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The mystery of the missing Facebook likes

When I come to collect the previous three months of charity social media audience growth, the sets of data don’t usually look that different.

One charity might do slightly better one quarter; another might do slightly worse the next. But it’s generally tended to feature the same charities, and been a picture of ever-increasing audience growth across the sector.

But not this quarter. Not with Facebook.

For one thing, Comic Relief has increased its Facebook likes by a massive 653,444. This is easily the biggest quarterly increase to a Facebook audience since I started measuring it a couple of years ago. But this seems to be to do with it deciding to consolidate its Comic Relief and Red Nose Day pages into a single page.

But that’s not the thing that stands out.

We’ve also seen an amazing performance from Versus Arthritis – it didn’t even have one of the 50 fastest growing Facebook audiences in 2018, but it’s got the 2nd fastest growing audience so far in 2019 (and probably only kept off the top spot by Comic Relief’s consolidation).

Let me put this in context – over the last three months its audience has been growing 11 times faster than it did in 2018. Yes, 11 times faster.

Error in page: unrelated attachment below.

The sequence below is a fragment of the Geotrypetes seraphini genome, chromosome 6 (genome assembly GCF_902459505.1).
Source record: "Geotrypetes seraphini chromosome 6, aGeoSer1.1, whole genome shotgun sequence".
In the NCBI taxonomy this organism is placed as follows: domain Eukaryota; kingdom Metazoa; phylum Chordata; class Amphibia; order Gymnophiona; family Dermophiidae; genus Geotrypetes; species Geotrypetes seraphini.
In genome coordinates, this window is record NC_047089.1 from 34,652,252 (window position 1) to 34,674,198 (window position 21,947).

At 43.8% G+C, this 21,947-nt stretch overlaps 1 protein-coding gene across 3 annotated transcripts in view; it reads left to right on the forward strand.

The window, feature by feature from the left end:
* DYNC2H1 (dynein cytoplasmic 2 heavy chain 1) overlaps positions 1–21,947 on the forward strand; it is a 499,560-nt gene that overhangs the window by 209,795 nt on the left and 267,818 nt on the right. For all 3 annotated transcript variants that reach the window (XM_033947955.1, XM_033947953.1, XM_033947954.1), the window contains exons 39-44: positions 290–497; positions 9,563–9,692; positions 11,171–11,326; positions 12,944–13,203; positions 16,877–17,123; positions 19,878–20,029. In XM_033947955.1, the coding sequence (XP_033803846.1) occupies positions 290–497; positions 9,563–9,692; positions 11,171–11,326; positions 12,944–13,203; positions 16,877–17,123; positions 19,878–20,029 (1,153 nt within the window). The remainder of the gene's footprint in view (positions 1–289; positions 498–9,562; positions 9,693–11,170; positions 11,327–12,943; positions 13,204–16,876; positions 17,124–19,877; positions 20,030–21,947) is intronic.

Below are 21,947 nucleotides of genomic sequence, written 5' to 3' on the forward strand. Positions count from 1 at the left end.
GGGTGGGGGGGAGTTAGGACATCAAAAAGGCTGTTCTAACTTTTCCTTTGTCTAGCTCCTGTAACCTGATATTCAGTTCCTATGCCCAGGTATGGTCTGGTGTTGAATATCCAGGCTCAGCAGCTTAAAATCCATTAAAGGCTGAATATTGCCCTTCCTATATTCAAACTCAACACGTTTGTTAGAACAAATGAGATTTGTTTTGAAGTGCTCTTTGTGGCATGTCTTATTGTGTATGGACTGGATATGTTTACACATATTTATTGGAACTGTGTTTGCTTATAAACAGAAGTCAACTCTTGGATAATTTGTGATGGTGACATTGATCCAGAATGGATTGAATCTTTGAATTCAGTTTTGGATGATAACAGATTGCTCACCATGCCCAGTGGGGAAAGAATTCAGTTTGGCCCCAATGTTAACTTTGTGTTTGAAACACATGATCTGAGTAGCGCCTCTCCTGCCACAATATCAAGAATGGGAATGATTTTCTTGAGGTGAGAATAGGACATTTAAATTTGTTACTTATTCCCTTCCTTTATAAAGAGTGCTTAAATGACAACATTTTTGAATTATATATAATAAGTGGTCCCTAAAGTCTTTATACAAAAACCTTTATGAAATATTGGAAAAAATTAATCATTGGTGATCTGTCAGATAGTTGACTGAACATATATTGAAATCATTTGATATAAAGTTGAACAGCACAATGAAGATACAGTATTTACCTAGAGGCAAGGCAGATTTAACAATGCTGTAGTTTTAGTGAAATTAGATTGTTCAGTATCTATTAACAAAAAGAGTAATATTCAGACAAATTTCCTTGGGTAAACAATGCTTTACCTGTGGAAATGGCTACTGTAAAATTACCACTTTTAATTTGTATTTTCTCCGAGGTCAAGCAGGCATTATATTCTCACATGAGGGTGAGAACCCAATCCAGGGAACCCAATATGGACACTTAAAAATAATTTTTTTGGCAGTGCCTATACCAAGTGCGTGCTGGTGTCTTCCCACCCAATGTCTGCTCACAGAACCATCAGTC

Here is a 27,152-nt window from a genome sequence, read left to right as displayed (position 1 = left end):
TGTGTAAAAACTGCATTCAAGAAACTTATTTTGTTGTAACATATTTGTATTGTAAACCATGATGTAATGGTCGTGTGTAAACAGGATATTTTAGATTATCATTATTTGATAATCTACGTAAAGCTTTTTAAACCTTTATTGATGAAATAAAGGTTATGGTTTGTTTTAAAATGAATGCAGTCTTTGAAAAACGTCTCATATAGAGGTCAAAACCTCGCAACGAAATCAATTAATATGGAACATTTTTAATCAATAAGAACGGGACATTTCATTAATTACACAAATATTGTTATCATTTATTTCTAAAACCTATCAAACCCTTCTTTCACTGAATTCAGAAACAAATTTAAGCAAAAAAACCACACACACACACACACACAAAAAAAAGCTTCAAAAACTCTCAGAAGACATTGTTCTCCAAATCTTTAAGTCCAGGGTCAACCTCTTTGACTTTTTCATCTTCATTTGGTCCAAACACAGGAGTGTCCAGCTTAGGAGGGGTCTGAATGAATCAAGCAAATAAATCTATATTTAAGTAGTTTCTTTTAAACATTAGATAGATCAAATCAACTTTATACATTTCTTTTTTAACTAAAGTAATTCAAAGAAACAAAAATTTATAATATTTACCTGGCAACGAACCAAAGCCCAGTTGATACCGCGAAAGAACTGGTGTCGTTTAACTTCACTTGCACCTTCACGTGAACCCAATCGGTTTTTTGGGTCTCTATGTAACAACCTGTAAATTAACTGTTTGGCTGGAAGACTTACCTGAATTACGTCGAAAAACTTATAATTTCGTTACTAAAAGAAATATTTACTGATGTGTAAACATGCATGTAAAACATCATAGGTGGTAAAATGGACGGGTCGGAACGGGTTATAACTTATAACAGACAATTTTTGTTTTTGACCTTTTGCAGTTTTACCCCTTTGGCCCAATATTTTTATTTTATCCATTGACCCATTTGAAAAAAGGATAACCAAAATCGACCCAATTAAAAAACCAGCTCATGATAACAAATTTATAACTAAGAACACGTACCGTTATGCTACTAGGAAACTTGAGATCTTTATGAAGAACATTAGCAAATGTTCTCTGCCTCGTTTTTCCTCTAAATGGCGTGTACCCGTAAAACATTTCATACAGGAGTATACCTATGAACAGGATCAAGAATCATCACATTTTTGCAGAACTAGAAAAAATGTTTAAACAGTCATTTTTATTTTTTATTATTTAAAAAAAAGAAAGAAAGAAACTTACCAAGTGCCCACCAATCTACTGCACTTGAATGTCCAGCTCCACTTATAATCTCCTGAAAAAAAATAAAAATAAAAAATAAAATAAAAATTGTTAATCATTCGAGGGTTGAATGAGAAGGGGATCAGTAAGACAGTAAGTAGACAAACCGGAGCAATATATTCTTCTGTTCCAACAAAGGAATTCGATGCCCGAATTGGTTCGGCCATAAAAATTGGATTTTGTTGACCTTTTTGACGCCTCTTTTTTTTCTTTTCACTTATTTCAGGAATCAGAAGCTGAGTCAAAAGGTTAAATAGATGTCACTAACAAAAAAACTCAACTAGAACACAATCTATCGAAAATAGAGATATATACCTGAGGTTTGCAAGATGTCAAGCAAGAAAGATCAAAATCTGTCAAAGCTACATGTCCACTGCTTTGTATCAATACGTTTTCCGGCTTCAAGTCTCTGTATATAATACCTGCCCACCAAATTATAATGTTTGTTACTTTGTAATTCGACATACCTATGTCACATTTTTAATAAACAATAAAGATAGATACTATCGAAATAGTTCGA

But even that’s not the thing that stands out.

The thing that really surprised me was that what I’d grown to assume was the reverse gravity of charity social media – that audiences size will, by and large, continuously keep going up – has been turned on its head.

In the past, one or two charities might see a fall in their number of likes. But it’s always been the exception rather than the rule.

But this quarter, 39 of the 86 charities I track have seen their Facebook audience shrink.

And not just a bit. Three charities now have a Facebook audience that’s more than 50,000 smaller than three months ago. And 17 of them have seen a drop of more than 10,000.

The next question is what this means. And here, I’m afraid I’ll be less helpful.

It’s not like when lots of charities lost Twitter followers last year because of Twitter’s mass-freezing of accounts.

There is no obvious reason why this has happened. The best I can do is to venture a guess that there’s been a culling of accounts or maybe a change in how Facebook operates that’s affected some charities but not others.

Does anyone know if this is right? Or have any better ideas?

Anyway, here are two top 10 lists – one for the charities that have seen the biggest increases and one for those that have seen the biggest falls.

Biggest increases in Facebook likes, Jan to Mar

  1. Comic Relief, 653,444
  2. Versus Arthritis, 23,723
  3. Donkey Sanctuary, 18,928
  4. Mind, 17,528
  5. National Trust, 16,633
  6. Guide Dogs, 15,668
  7. RSPB, 14,922
  8. Prostate Cancer UK, 11,504
  9. Dogs Trust, 10,764
  10. World Animal Protection, 8,357

Biggest falls in Facebook likes, Jan to Mar

  1. Save the Children, 63,357
  2. Cats Protection, 62,377
  3. SSAFA, 50,074
  4. NSPCC, 48,552
  5. Rethink Mental Illness, 25,206
  6. Shelter, 23,552
  7. Teenage Cancer Trust, 21,702
  8. Islamic Relief UK, 20,233
  9. Oxfam, 17,451
  10. Amnesty UK, 16,066

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